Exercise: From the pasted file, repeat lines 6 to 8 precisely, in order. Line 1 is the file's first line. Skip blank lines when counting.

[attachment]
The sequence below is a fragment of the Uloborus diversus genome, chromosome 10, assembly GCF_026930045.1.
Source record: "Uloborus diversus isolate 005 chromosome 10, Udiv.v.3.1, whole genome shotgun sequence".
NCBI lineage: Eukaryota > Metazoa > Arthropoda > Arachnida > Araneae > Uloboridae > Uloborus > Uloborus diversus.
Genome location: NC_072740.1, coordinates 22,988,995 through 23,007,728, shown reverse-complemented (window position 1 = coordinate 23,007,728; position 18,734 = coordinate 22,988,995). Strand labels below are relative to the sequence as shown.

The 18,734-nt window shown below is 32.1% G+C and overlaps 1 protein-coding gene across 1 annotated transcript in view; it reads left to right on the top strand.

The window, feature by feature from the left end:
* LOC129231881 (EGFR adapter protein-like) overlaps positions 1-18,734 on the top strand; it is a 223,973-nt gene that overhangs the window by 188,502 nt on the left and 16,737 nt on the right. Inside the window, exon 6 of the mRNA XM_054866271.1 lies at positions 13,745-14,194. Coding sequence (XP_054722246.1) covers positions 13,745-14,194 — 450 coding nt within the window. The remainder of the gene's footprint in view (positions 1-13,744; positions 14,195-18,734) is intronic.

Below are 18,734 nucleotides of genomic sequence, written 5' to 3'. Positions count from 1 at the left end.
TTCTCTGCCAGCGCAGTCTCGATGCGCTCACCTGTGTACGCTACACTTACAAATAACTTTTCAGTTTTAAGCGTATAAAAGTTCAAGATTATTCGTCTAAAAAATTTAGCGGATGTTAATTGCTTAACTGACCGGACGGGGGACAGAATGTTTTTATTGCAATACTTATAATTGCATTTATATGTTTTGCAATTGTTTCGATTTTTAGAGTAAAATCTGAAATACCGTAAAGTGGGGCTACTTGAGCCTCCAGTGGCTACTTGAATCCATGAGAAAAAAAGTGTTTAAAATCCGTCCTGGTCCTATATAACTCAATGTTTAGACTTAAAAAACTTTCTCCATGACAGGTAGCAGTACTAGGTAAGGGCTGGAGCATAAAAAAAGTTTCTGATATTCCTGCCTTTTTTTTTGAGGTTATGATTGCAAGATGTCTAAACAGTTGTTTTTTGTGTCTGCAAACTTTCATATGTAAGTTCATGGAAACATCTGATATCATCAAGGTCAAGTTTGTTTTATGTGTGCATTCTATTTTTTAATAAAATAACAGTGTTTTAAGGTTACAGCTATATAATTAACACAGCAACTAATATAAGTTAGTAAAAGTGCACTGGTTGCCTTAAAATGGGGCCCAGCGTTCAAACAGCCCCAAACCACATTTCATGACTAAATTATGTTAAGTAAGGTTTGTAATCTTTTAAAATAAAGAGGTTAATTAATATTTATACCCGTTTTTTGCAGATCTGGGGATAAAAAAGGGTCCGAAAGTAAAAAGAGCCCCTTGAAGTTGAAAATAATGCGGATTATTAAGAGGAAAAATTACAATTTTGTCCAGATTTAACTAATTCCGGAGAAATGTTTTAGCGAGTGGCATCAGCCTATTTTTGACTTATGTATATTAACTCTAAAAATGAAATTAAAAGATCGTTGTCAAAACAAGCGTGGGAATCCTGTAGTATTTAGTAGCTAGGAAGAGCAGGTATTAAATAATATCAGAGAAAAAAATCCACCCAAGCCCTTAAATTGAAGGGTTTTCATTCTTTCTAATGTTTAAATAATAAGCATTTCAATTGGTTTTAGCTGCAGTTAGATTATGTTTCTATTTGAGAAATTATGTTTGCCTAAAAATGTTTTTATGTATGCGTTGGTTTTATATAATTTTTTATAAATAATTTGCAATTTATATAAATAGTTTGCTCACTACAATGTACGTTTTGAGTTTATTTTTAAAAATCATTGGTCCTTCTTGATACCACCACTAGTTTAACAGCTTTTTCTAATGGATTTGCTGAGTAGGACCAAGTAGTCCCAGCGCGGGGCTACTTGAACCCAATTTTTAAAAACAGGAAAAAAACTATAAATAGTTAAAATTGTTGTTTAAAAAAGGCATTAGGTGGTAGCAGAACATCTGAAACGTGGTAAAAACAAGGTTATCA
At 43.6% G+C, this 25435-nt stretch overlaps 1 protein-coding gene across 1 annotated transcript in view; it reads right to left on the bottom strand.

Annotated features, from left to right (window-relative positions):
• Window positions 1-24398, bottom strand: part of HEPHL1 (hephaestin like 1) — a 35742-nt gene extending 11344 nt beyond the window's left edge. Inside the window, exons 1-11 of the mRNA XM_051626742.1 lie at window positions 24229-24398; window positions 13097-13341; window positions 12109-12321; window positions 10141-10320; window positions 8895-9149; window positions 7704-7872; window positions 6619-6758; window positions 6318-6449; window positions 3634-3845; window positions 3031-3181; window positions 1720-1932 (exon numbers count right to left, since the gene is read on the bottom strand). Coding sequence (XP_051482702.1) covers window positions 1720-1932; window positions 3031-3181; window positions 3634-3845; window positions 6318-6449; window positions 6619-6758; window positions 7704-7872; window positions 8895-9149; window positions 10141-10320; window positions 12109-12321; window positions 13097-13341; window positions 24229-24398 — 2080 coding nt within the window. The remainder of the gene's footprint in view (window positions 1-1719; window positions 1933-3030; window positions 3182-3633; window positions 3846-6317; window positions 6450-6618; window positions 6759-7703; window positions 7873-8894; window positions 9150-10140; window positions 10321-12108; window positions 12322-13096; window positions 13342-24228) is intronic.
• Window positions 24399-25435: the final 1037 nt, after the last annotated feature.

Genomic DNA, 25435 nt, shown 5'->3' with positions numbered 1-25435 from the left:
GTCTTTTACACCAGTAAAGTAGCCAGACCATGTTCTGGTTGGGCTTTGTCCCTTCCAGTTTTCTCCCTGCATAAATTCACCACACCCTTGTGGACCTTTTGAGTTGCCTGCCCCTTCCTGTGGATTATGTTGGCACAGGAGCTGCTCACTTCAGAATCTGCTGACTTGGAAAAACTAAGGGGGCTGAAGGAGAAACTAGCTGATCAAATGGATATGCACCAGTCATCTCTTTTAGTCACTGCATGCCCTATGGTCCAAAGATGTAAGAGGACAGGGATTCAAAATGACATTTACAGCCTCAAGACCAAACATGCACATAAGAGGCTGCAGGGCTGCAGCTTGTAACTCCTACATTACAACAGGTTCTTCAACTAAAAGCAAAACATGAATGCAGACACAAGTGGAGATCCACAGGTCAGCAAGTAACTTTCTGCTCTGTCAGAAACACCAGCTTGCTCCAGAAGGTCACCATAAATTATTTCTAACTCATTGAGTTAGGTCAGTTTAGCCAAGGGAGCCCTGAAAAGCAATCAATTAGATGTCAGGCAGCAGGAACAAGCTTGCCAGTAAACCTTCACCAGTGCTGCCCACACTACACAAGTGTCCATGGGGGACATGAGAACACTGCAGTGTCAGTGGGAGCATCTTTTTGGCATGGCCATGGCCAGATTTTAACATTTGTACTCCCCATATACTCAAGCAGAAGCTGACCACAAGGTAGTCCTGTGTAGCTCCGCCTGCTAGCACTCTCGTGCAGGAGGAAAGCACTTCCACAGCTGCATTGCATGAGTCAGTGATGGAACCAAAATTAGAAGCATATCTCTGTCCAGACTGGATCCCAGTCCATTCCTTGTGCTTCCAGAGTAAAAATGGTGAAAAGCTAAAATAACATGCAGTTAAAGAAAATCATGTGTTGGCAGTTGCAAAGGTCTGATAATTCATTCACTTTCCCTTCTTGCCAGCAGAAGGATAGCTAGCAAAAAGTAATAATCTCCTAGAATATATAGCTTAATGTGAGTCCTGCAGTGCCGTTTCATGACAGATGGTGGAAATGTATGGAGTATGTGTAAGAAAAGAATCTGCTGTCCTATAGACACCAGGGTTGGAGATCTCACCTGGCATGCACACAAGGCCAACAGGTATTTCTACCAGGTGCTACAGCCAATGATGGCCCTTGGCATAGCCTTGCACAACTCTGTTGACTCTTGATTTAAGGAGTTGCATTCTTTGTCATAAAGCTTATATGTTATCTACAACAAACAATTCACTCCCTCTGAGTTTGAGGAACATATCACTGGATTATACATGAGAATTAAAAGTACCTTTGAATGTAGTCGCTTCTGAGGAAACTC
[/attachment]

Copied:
The window, feature by feature from the left end:
* LOC129231881 (EGFR adapter protein-like) overlaps positions 1-18,734 on the top strand; it is a 223,973-nt gene that overhangs the window by 188,502 nt on the left and 16,737 nt on the right. Inside the window, exon 6 of the mRNA XM_054866271.1 lies at positions 13,745-14,194. Coding sequence (XP_054722246.1) covers positions 13,745-14,194 — 450 coding nt within the window. The remainder of the gene's footprint in view (positions 1-13,744; positions 14,195-18,734) is intronic.

Below are 18,734 nucleotides of genomic sequence, written 5' to 3'. Positions count from 1 at the left end.